The Flying Dutchman (first performed in Dresden in 1843) is Wagner’s fourth opera and is considered by most musicologists (as it was by Wagner himself) to represent Wagner’s first properly mature work with the first steps being made towards the construction of a continuous music drama rather than start-stop-aria-recitatif. It also represents the first of Wagner’s operas for which the theme of redemption through love assumes a central importance. Although the significance of the event may have been exaggerated by many (including by Wagner himself) it seems likely that a sea crossing Wagner made from somewhere to London in 1839 that should have taken 8 days but lasted three and a half weeks may have informed some of the inspiration for the opera.
The story starts with Daland a Norwegian seaman who, due to a severe storm, has been forced to take refuge in a fjord not far from his village. Silently a second boat docks alongside consisting of the Dutchman and his ghostly crew. As is then explained to Daland by the Dutchman (at some length!) he is a man condemned to sail the seas for eternity unless he can find a woman to love and marry him, the central problem here being that only once every seven years is he allowed to come ashore for one night to find the lady of his salvation. In the course of their conversation it emerges that as Daland has an eligible daughter and the Dutchman has lots of treasure of little use to him that some sort of deal is a real possibility. Indeed, Daland clearly more concerned with his potential wealth than his daughter’s well-being readily agrees for the Dutchman to join him as his guest in the village as the storm clears.
In Act 2 the scene changes to Daland’s house in which a group of girls are busily spinning with (believe it or not) a portrait of the Dutchman hanging prominently above the door. Things are looking good for the Dutchman as, after the famous “Spinning Chorus” it becomes clear that Daland’s daughter, Senta, already has an obsession with this strange looking man. Not surprisingly then when Daland enters with the Dutchman Senta is stunned. Things then move pretty quickly (as they often do for matters romantic in opera) and it is not long before Senta and the Dutchman are effectively betrothed. Daland is of course ecstatic at his forthcoming new found wealth. But there is a potential spanner in the works as Eric, a local huntsman who has been courting Senta is also in still the mix.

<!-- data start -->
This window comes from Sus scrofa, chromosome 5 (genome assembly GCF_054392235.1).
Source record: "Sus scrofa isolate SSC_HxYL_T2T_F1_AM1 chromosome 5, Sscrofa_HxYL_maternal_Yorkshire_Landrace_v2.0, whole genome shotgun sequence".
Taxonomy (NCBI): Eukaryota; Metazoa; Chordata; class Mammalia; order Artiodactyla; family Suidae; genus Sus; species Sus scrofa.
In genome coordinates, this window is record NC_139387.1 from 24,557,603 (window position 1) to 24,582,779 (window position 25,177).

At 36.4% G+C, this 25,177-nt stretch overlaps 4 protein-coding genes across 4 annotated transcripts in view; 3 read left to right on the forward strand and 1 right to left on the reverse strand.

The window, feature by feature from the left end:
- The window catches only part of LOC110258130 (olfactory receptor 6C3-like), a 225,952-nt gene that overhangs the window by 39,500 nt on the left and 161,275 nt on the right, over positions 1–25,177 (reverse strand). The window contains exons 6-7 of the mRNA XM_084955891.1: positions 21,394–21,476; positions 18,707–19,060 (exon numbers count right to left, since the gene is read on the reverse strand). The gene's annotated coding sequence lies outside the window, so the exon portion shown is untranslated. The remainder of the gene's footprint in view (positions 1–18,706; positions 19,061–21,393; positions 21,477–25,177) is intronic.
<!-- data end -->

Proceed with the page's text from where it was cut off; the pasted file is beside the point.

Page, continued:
In Act 3 the Norwegian crew is making merry upon their ship when the local girls arrive. After some prompting, gradual stirrings are then heard from the Dutchman’s ship and, after some time a fully-fledged singing competition emerges. The Dutchman’s crew wins. Eric then enters belittling Senta for leaving him for this total stranger about whom she knows nothing, also reminding her of their previous mutually stated love. Unfortunately the Dutchman is hiding nearby and is privy to this conversation and – his many years at sea clearly having made him the unreasonably jealous type – decides that this means that Senta cannot be faithful to him in the future. Senta pleads with him but the Dutchman cannot be reconciled and sets to sail away. In despair and so as to prove her faithfulness until death, Senta then throws herself into the sea. The Dutchman’s boat then instantly sinks and the sun rises with the Dutchman and Senta seen heading hand-in-hand heavenward: The Dutchman’s curse has finally been removed.